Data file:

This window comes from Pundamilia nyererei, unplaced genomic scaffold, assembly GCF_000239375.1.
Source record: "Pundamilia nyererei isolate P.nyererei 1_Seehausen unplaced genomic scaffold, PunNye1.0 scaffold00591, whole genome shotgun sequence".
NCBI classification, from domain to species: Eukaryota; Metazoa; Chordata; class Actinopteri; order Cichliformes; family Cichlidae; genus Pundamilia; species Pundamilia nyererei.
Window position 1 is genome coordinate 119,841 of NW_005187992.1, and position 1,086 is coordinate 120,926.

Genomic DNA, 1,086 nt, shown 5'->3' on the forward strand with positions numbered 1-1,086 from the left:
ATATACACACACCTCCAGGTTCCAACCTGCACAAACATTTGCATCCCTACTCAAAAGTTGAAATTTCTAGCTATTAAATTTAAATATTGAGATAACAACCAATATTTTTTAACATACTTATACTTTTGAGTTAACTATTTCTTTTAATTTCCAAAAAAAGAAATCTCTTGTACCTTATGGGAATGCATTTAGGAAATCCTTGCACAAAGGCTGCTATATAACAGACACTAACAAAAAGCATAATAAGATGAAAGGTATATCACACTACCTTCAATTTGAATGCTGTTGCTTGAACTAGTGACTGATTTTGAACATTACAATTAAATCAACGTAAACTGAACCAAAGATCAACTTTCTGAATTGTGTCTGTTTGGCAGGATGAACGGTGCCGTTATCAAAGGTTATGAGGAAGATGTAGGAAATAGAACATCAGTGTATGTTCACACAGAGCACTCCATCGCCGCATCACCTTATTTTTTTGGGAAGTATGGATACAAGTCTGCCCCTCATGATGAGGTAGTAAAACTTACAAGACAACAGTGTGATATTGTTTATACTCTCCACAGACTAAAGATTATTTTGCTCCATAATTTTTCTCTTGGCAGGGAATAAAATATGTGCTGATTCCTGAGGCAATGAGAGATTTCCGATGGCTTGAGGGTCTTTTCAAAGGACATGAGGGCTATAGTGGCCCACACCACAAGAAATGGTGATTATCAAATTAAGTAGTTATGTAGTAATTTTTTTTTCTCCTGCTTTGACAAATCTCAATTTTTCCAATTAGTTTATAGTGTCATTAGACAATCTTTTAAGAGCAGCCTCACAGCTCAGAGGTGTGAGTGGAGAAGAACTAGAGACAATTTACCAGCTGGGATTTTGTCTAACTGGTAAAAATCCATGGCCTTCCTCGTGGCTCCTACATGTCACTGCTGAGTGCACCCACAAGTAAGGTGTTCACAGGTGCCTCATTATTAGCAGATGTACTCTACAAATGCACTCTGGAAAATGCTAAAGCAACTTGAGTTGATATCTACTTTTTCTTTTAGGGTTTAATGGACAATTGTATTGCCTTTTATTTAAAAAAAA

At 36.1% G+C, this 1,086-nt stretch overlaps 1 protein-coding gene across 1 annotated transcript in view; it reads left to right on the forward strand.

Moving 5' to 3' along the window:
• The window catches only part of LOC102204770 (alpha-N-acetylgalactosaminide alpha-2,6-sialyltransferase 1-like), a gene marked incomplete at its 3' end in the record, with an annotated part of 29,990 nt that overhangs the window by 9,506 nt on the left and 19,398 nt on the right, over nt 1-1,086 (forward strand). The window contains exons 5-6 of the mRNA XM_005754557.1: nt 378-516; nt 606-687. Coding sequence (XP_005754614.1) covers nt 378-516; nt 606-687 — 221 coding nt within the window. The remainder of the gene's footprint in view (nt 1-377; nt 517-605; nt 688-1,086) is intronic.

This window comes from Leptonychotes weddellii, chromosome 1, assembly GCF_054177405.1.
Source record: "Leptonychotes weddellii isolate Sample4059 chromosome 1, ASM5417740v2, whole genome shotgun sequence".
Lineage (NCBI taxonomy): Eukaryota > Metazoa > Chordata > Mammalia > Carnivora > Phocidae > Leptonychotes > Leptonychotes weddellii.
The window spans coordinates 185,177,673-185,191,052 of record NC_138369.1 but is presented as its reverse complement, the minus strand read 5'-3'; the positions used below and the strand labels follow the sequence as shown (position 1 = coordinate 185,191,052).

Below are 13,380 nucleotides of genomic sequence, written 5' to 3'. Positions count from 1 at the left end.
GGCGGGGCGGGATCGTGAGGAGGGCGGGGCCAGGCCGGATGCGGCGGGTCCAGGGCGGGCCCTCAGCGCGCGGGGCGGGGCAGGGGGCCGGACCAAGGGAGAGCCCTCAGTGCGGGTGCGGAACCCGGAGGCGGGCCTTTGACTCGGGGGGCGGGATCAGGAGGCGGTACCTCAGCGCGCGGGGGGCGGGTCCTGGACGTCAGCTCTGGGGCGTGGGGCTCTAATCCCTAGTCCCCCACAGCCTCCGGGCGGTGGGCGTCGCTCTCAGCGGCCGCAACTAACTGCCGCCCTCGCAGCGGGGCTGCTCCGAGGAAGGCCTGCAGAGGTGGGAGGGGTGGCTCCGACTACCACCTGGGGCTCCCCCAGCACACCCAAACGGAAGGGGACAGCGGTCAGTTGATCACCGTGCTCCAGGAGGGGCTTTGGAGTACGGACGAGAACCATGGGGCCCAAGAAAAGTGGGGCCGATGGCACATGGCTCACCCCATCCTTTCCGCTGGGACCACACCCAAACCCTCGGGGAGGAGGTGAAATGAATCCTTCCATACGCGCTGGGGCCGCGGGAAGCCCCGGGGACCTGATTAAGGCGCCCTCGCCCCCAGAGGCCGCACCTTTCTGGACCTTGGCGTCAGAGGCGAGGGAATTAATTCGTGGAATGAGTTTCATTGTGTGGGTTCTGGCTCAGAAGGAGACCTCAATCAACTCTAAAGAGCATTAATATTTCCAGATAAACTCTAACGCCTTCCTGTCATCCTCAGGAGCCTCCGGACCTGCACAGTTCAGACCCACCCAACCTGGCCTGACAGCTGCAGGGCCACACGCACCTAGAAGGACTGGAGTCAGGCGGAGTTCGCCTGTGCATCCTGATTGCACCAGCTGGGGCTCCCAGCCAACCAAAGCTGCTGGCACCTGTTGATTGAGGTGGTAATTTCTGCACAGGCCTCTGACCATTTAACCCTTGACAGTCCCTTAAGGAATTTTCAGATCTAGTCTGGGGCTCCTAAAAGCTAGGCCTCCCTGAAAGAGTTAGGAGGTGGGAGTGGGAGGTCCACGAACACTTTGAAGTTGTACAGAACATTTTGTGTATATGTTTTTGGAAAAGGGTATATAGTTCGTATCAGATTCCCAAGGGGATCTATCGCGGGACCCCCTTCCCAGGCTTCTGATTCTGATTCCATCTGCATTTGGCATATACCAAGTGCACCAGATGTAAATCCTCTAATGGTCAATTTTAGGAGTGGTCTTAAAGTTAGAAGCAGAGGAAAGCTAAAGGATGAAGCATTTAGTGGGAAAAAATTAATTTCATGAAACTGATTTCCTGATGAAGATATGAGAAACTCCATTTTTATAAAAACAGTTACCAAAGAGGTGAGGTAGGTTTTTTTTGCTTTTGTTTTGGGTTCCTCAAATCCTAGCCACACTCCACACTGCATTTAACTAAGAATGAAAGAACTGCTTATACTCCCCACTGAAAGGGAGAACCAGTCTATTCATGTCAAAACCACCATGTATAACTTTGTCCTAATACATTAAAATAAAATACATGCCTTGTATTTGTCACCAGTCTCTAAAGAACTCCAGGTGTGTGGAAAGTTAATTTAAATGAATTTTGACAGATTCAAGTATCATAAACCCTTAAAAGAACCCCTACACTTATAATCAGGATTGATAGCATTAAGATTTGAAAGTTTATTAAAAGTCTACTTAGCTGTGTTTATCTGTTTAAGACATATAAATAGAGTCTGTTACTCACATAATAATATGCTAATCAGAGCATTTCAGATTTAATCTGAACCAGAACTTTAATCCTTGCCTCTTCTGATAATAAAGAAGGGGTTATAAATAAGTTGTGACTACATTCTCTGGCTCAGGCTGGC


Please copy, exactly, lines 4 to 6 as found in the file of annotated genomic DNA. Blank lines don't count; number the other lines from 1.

Window position 1 is genome coordinate 119,841 of NW_005187992.1, and position 1,086 is coordinate 120,926.

Genomic DNA, 1,086 nt, shown 5'->3' on the forward strand with positions numbered 1-1,086 from the left:
ATATACACACACCTCCAGGTTCCAACCTGCACAAACATTTGCATCCCTACTCAAAAGTTGAAATTTCTAGCTATTAAATTTAAATATTGAGATAACAACCAATATTTTTTAACATACTTATACTTTTGAGTTAACTATTTCTTTTAATTTCCAAAAAAAGAAATCTCTTGTACCTTATGGGAATGCATTTAGGAAATCCTTGCACAAAGGCTGCTATATAACAGACACTAACAAAAAGCATAATAAGATGAAAGGTATATCACACTACCTTCAATTTGAATGCTGTTGCTTGAACTAGTGACTGATTTTGAACATTACAATTAAATCAACGTAAACTGAACCAAAGATCAACTTTCTGAATTGTGTCTGTTTGGCAGGATGAACGGTGCCGTTATCAAAGGTTATGAGGAAGATGTAGGAAATAGAACATCAGTGTATGTTCACACAGAGCACTCCATCGCCGCATCACCTTATTTTTTTGGGAAGTATGGATACAAGTCTGCCCCTCATGATGAGGTAGTAAAACTTACAAGACAACAGTGTGATATTGTTTATACTCTCCACAGACTAAAGATTATTTTGCTCCATAATTTTTCTCTTGGCAGGGAATAAAATATGTGCTGATTCCTGAGGCAATGAGAGATTTCCGATGGCTTGAGGGTCTTTTCAAAGGACATGAGGGCTATAGTGGCCCACACCACAAGAAATGGTGATTATCAAATTAAGTAGTTATGTAGTAATTTTTTTTTCTCCTGCTTTGACAAATCTCAATTTTTCCAATTAGTTTATAGTGTCATTAGACAATCTTTTAAGAGCAGCCTCACAGCTCAGAGGTGTGAGTGGAGAAGAACTAGAGACAATTTACCAGCTGGGATTTTGTCTAACTGGTAAAAATCCATGGCCTTCCTCGTGGCTCCTACATGTCACTGCTGAGTGCACCCACAAGTAAGGTGTTCACAGGTGCCTCATTATTAGCAGATGTACTCTACAAATGCACTCTGGAAAATGCTAAAGCAACTTGAGTTGATATCTACTTTTTCTTTTAGGGTTTAATGGACAATTGTATTGCCTTTTATTTAAAAAAAA